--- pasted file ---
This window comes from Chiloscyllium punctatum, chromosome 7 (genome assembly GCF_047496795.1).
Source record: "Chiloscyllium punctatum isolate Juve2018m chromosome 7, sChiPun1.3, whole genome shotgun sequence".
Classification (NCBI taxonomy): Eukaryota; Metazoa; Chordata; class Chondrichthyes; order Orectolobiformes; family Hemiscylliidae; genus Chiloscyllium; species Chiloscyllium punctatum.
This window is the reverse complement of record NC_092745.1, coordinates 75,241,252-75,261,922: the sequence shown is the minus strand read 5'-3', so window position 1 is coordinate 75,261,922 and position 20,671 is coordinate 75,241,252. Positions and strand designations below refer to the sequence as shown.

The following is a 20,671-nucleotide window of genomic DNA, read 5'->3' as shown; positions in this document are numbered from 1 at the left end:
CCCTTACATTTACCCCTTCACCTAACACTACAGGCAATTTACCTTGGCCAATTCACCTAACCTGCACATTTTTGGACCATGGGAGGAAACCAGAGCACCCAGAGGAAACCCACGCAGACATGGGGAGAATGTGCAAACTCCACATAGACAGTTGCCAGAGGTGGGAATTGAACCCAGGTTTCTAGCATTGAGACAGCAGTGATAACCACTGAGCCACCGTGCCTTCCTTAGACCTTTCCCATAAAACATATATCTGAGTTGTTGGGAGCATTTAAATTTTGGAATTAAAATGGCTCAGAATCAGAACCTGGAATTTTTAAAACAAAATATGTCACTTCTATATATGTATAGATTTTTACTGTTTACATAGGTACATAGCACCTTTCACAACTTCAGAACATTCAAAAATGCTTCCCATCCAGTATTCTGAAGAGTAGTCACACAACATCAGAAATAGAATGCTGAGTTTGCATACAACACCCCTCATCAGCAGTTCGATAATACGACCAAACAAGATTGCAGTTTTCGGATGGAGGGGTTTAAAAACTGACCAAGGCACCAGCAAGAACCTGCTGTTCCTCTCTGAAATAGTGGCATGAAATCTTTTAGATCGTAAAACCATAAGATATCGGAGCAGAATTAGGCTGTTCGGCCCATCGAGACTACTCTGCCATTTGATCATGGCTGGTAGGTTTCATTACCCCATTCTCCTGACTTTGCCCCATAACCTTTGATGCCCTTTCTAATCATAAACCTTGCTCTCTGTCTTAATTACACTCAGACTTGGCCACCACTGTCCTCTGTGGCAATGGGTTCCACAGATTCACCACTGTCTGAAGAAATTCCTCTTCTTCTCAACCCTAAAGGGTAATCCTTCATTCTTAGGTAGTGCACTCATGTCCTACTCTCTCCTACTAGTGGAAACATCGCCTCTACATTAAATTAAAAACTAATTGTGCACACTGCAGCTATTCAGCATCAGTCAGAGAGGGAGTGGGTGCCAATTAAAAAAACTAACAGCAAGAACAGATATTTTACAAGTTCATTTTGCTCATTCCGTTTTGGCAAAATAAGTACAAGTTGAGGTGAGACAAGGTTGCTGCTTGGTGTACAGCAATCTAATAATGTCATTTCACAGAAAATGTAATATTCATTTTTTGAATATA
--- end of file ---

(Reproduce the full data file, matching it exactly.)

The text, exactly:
This window comes from Chiloscyllium punctatum, chromosome 7 (genome assembly GCF_047496795.1).
Source record: "Chiloscyllium punctatum isolate Juve2018m chromosome 7, sChiPun1.3, whole genome shotgun sequence".
Classification (NCBI taxonomy): Eukaryota; Metazoa; Chordata; class Chondrichthyes; order Orectolobiformes; family Hemiscylliidae; genus Chiloscyllium; species Chiloscyllium punctatum.
This window is the reverse complement of record NC_092745.1, coordinates 75,241,252-75,261,922: the sequence shown is the minus strand read 5'-3', so window position 1 is coordinate 75,261,922 and position 20,671 is coordinate 75,241,252. Positions and strand designations below refer to the sequence as shown.

The following is a 20,671-nucleotide window of genomic DNA, read 5'->3' as shown; positions in this document are numbered from 1 at the left end:
CCCTTACATTTACCCCTTCACCTAACACTACAGGCAATTTACCTTGGCCAATTCACCTAACCTGCACATTTTTGGACCATGGGAGGAAACCAGAGCACCCAGAGGAAACCCACGCAGACATGGGGAGAATGTGCAAACTCCACATAGACAGTTGCCAGAGGTGGGAATTGAACCCAGGTTTCTAGCATTGAGACAGCAGTGATAACCACTGAGCCACCGTGCCTTCCTTAGACCTTTCCCATAAAACATATATCTGAGTTGTTGGGAGCATTTAAATTTTGGAATTAAAATGGCTCAGAATCAGAACCTGGAATTTTTAAAACAAAATATGTCACTTCTATATATGTATAGATTTTTACTGTTTACATAGGTACATAGCACCTTTCACAACTTCAGAACATTCAAAAATGCTTCCCATCCAGTATTCTGAAGAGTAGTCACACAACATCAGAAATAGAATGCTGAGTTTGCATACAACACCCCTCATCAGCAGTTCGATAATACGACCAAACAAGATTGCAGTTTTCGGATGGAGGGGTTTAAAAACTGACCAAGGCACCAGCAAGAACCTGCTGTTCCTCTCTGAAATAGTGGCATGAAATCTTTTAGATCGTAAAACCATAAGATATCGGAGCAGAATTAGGCTGTTCGGCCCATCGAGACTACTCTGCCATTTGATCATGGCTGGTAGGTTTCATTACCCCATTCTCCTGACTTTGCCCCATAACCTTTGATGCCCTTTCTAATCATAAACCTTGCTCTCTGTCTTAATTACACTCAGACTTGGCCACCACTGTCCTCTGTGGCAATGGGTTCCACAGATTCACCACTGTCTGAAGAAATTCCTCTTCTTCTCAACCCTAAAGGGTAATCCTTCATTCTTAGGTAGTGCACTCATGTCCTACTCTCTCCTACTAGTGGAAACATCGCCTCTACATTAAATTAAAAACTAATTGTGCACACTGCAGCTATTCAGCATCAGTCAGAGAGGGAGTGGGTGCCAATTAAAAAAACTAACAGCAAGAACAGATATTTTACAAGTTCATTTTGCTCATTCCGTTTTGGCAAAATAAGTACAAGTTGAGGTGAGACAAGGTTGCTGCTTGGTGTACAGCAATCTAATAATGTCATTTCACAGAAAATGTAATATTCATTTTTTGAATATA